A lady of great charm

Dorothy retired from the Royal Academy of Music in 1970, and in 1971 she was elected a member of the Royal Philharmonic Society. As she grew older Dorothy devoted more time to the composition of small scale sacred works, especially for the piano, voice and chamber ensemble.

Sadly the latter part of her life was clouded by illness. In her late forties she discovered she had cancer and because of this, and the general effects of growing old, she became deeply depressed. She began to perform less frequently and in her later years restricted herself to mostly local events and venues. However she was quite determined to live her life to the full, despite any setbacks or hardship and she was still giving talks, composing and teaching well into her final years.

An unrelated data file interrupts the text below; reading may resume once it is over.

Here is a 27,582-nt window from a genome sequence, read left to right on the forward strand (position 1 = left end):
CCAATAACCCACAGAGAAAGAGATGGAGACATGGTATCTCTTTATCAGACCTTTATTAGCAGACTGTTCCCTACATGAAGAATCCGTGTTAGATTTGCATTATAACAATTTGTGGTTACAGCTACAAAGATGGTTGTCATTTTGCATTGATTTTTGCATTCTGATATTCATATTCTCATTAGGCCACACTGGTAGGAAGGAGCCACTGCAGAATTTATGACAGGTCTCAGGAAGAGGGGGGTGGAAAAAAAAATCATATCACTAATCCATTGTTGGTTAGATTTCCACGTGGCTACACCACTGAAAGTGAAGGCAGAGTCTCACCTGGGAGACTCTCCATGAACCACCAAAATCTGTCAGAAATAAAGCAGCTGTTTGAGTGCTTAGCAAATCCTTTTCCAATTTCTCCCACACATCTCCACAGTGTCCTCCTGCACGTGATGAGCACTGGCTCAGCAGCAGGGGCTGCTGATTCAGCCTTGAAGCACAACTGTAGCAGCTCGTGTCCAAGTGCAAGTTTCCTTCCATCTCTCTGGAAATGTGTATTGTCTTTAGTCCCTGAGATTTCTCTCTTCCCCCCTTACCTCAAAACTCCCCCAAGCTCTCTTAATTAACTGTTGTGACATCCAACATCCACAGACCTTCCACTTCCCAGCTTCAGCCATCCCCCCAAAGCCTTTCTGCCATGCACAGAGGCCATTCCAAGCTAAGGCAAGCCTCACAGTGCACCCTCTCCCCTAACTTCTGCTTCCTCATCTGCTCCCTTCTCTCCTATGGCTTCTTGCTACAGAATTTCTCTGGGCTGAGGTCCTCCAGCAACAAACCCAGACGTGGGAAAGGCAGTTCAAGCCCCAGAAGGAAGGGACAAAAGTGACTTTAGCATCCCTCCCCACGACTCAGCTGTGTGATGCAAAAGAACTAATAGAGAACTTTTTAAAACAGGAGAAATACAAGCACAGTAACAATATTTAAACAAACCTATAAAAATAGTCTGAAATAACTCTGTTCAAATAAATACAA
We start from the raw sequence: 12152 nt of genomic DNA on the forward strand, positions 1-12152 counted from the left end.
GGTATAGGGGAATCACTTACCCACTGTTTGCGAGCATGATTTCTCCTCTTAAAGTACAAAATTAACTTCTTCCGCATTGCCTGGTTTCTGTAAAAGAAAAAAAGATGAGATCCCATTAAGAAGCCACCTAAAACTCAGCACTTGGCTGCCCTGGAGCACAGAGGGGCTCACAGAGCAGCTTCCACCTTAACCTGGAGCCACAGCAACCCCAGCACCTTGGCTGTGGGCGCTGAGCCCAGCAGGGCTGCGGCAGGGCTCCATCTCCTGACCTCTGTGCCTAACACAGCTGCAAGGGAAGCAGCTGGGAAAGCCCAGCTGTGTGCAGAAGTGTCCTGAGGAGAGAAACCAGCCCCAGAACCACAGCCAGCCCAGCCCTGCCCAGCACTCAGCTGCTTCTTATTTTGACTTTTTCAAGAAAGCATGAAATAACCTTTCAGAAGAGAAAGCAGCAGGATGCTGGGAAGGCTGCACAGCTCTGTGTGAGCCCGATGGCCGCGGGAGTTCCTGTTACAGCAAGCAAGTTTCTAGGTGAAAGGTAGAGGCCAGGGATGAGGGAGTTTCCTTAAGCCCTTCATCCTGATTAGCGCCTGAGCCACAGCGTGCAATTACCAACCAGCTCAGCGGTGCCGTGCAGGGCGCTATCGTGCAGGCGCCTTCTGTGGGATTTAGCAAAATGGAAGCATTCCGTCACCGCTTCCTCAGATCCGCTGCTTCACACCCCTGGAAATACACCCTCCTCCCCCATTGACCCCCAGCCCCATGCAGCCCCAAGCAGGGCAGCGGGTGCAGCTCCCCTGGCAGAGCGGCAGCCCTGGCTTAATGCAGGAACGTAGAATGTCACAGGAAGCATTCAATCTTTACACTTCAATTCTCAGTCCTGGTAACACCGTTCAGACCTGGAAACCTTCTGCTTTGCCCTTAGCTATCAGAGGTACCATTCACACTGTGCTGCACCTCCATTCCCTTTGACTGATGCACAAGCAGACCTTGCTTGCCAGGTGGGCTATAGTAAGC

Dorothy’s last move was to Perrins House in Malvern, where she resided for just over four years. Upset that she could not take her grand piano with her, she was delighted when one of her old pupils came to buy it. She also decided that her works and manuscripts should be discarded, but fortunately the family kept them.

On 12 January 1982 Dorothy passed away, six weeks before her 84th birthday. Her memorial service was held on 20 March 1982 at St Wulstan’s Church, Malvern, and Dorothy’s Missa Simplex and offertory motet Coeli Enarrent were sung at the service. Her wish was to be buried near Sir Edward Elgar, whose grave she lovingly tended on behalf of the Elgar Society.

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